Shirley Temples Are a Gateway Drink

  • by LaShayla Simpson
Shirley Temples Are a Gateway Drink

How old were you when you drank your first Shirley Temple? 

Don’t play coy, you remember. You were a kid out to dinner at a nice restaurant, and the grown-ups had fancy drinks. You ordered a regular soda, but the waitress told you she had something special just for you. You had no idea what she was going to bring you, but the excitement was almost too much to bear. 

Sparkly Drink Me, Please!

The nice waitress brought you the prettiest sparkly two-tone drink you’d ever seen, red on the bottom and clear on the top. AND it had cherries in it just like the drinks the adults had. Oh, boy! After that first sweet sip, you were sold. Shirley Temples were ordered at every restaurant visit from then until you felt you were too old for a ‘kids’ drink, which was probably around the age of 12 or 13.   

Little did you know a Shirley Temple was your first experience with a mocktail. However, mocktails have been around for much longer than your childhood days. 

An 1862 handbook called The Bar-Tender’s Guide, written by Jerry Thomas, included a whole section of alcohol-free cocktails he called ‘Temperance Drinks’. That was before they garnered the cool, but efficient, term ‘mocktail’. Merriam-Webster notes the first use of that term as early as 1916. 

Prohibition Was Prohibiting

But things got interesting in the 1920s. Prohibition stopped the manufacture, transportation, and sale of intoxicating liquors. During this era, bartenders had to get creative. As a result, the Virgin Mary–an alcohol-free alternative to the Bloody Mary–was born. This is likely the reason we called non-alcoholic beverages virgin cocktails for many years. 

However, everybody couldn’t just be cool and drink their mocktails. As a result, bootlegging became a thing to satisfy the demand for alcohol among those who still wanted it, despite it being illegal.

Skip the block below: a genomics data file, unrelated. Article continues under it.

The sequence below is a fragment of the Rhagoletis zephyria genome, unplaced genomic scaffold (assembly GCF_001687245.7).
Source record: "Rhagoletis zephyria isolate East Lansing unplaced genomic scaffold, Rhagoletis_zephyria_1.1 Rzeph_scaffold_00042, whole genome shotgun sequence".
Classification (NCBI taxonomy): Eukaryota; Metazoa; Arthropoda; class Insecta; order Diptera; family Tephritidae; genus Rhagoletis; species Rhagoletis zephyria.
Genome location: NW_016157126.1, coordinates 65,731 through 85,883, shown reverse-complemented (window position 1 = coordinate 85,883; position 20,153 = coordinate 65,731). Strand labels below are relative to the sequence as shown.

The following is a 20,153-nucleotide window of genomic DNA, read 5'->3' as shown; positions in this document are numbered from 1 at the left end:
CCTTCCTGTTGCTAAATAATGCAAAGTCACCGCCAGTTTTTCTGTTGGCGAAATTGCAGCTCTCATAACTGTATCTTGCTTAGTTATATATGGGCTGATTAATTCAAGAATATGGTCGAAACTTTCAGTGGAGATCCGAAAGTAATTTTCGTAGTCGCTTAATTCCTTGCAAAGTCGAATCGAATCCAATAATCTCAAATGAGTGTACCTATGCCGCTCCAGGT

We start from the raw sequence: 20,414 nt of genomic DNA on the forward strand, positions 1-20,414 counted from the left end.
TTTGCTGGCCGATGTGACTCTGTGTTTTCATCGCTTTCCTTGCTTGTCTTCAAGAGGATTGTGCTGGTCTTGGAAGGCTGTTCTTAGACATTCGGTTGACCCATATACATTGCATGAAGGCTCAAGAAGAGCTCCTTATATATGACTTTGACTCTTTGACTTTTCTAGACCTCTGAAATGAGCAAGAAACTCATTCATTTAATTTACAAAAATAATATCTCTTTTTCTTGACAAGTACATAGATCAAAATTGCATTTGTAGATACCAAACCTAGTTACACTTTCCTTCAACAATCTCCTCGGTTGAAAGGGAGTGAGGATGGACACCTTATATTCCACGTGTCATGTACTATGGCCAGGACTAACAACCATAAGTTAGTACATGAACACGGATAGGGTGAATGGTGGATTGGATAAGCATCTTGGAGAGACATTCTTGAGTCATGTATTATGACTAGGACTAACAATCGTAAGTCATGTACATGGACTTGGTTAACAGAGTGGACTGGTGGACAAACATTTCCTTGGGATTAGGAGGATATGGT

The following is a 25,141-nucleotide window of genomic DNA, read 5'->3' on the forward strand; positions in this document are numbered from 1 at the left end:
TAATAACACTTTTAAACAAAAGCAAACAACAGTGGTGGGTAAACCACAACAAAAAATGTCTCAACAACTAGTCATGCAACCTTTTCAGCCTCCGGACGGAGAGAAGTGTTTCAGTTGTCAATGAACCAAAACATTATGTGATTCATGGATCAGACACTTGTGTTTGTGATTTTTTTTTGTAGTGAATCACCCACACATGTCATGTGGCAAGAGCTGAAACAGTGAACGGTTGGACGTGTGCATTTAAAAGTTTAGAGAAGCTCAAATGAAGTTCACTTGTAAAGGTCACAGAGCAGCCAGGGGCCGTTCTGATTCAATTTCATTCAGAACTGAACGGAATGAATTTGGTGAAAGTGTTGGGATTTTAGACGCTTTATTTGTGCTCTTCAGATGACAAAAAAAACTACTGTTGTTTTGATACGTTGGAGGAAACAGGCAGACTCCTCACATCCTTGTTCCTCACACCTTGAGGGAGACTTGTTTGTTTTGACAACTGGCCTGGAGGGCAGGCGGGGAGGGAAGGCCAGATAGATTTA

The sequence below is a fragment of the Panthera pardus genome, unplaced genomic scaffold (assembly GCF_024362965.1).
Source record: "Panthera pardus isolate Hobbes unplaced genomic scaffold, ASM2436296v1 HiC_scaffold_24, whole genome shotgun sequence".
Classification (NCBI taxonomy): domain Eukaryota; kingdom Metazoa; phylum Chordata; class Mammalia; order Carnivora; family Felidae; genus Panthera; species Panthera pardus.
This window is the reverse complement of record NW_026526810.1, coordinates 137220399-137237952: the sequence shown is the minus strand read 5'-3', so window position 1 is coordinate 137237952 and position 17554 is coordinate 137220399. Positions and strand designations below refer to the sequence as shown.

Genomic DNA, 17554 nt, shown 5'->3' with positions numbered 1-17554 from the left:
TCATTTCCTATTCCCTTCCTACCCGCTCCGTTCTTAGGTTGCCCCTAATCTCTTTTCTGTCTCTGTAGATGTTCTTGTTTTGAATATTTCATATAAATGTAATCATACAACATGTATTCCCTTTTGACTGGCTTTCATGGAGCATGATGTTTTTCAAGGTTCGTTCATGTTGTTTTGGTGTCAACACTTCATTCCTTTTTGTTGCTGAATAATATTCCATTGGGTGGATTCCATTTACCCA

Inclusion is Key

By 1966, there were no longer any dry states. Much to the dismay of people involved in organized crime, Prohibition ended and the drinks flowed freely once again. But, that didn’t stop mocktails from being some people’s beverage of choice. 

Fast forward to today. There’s been a surge in people wanting non-alcoholic alternatives to cocktails, largely spawned by the Millenials and Gen Z-ers. It’s called the sober-curious movement, and it’s making people give the side-eye to beverages that may sometimes cause more trouble than they're worth. 

History of The Moxx Box

Over here at The Moxx Box, our affection for mocktails has nothing to do with age. We simply enjoy the taste of fancy beverages that don’t have side effects. 

LaShayla Simpson, creator of The Moxx Box, found that joy while the world was on lockdown during the pandemic. After running out of meal ideas, she decided to start experimenting with both food and drink. That led her to sharing those ideas on YouTube with her popular Mocktail Monday segment. Her following grew, people asked for recipes, then ingredients, and The Moxx Box was born. 

Now, the mission is to be intentional about curating inclusive experiences for everyone. Restaurants always have alternative menus so that diners with different tastes can have their needs met. It should be the same for beverages, and The Moxx Box is making sure of that.    

We hope that you also enjoy the sip without the ‘nip’, whether that’s all the time or just on occasion. If you do, make sure to check out our monthly subscription of mocktails that are delivered directly to you. No fuss. No muss. Just a party in a box that fits your specific tastes.

Follow us @TheMoxxBox for recipes, ideas, games, and prizes on our social media pages. AND sign up for our mailing list so you don’t miss out on amazing Moxx Box opportunities. 



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